It is globally accepted that 2015 was a very successful year to give more concreteness to the notion of sustainable development. The Sustainable Development Goals (SDGs) and the 2030 Agenda for Sustainable Development from the UN have provided governments worldwide with a framework in which they can design policies and deliver measures against targets to transition to a more sustainable world.
Time for delivering results: the need to implement policies now, addressing systemic and interdependent environmental issues
While we entered the time for implementation, it seems that we are at the edge to miss the deadline to act. To give the example of climate, the last IPCC report informed us that we should better not take more than 12 years to step from our current track to a 1.5°C or 2°C trajectory.
If we consider that SDG 13 (Take urgent action to combat climate change and its impacts) is to be prioritised, then we shall take care about another challenge: environmental issues are systemic and interdependent. If I may take the example of renewable energy technologies that shall be favoured in the context of the fight against climate change, these are massively decarbonised in comparison with technologies producing fossil fuel-based energies, but they have other negative externalities. Citing examples, without being exhaustive and with no judgement, we can mention scarcity of raw materials, air and water toxicity resulting both from extraction and transformation processes, difficulties at end of life to ensure safe and high-value recycling, etc.
The objective of this statement is not to say that renewables are not sustainable for the environment. But it is of crucial importance not only to develop and implement green policies focussing on tackling a single environmental issue (such as climate change), but also considering all the other potential burdens on the environment to ensure the resilience of the societal transition.
Lifecycle impact frameworks (assessing a full range of environmental impacts from the raw material extraction to the end of life of a product) enable us to catch this comprehensiveness.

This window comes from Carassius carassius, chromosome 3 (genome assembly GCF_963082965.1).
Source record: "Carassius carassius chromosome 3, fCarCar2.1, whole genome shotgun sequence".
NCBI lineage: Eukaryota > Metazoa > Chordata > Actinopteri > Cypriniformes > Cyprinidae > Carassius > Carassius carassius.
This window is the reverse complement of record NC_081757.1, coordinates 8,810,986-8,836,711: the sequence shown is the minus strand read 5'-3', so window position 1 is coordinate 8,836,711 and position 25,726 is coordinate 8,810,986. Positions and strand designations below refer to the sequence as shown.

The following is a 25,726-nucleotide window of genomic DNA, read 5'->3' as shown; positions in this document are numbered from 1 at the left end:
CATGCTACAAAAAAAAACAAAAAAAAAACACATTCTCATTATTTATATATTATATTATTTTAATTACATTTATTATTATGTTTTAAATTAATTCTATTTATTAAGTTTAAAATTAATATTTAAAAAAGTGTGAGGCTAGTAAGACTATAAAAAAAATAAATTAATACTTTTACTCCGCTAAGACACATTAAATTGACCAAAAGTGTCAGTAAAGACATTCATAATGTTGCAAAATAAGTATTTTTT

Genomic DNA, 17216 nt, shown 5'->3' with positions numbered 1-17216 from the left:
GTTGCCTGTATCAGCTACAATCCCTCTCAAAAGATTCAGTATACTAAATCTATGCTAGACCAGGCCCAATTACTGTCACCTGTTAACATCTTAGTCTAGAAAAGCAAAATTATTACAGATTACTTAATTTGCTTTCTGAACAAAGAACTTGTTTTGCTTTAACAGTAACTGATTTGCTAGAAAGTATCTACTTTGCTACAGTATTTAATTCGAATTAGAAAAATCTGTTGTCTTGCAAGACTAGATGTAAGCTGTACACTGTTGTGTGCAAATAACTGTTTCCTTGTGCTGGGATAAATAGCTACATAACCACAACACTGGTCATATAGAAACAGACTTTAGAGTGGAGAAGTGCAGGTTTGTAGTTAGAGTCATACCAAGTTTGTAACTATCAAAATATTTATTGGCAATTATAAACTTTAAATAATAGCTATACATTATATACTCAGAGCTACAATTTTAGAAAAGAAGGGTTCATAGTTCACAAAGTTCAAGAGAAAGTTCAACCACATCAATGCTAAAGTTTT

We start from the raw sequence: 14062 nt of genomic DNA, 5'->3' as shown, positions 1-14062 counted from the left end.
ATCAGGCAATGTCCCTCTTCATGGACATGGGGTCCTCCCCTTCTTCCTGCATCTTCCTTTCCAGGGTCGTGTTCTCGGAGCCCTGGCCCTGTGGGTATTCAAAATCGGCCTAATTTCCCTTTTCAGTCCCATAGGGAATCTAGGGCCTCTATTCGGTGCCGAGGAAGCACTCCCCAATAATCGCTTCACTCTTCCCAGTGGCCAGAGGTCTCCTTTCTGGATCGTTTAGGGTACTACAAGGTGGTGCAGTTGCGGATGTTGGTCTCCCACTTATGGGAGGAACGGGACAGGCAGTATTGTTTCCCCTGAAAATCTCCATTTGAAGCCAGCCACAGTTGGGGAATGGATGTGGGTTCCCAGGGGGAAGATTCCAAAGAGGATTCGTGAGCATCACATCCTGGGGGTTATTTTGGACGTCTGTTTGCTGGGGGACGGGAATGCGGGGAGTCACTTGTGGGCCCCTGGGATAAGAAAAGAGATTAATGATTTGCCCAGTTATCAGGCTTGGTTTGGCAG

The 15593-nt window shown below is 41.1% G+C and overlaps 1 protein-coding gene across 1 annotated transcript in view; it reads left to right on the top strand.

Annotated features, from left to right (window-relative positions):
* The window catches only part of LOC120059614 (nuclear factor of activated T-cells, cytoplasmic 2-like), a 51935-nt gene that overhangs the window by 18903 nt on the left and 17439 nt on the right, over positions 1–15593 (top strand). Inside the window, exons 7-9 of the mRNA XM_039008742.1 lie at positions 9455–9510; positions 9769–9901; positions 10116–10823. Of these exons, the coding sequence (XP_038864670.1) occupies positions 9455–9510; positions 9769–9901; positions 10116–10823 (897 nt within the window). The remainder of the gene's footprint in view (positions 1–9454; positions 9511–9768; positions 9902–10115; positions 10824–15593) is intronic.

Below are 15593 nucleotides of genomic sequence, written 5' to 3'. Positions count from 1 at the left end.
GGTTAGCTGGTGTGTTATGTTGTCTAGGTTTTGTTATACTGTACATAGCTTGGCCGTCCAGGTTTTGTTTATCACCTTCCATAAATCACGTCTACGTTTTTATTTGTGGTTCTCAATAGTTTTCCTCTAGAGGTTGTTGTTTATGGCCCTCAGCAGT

Is there any interest for policy-makers to use lifecycle frameworks as a tool to align green policies with SDGs?
Some policies and instruments are already resulting from lifecycle thinking approaches.
As an example, the European Commission is using lifecycle assessment (LCA) in its preparatory studies in the context of energy related product regulations (1). These assessments support the policy-maker in defining instruments that aim at mitigating environmental hotspots of a given product category. Thanks to this understanding, regulatory obligations can include energy efficiency thresholds but not only. The assessments also enable the identification of best available technologies that can be favoured through the development of ecolabelling schemes or market incentives.
The use of lifecycle impact frameworks has been studied as well in the specific context of SDG 12 concerning Responsible consumption and production. The Joint Research Center (JRC) of the European Commission is about to release an “assessment framework to monitor the evolution of the overall environmental impact associated with EU consumption, as policy tool supporting the transition to a resource efficient and circular economy.”(2).
How powerful are the lifecycle frameworks for the other SDGs? To be followed…
Lifecycle impact frameworks are not only applicable to assess environmental performance of goods but also services, organisations and even territories. Performance assessments enable relative comparisons against references such as planetary boundaries or policy targets. Lifecycle impact framework can even cover social impacts…
The application of lifecycle impact frameworks to other SDGs than SDG 12 is in the agenda of the Life Cycle Initiative of the UN Environment (UNEP). Objective is to develop a clear link between the SDGs and all the science-based knowledge, data and methodology in the Life Cycle Sustainability Assessment area (3).
Is lifecycle thinking the future of sustainability policies and the SDGs?
Maud Jacquot, ENV’18, Founder at B4Green consulting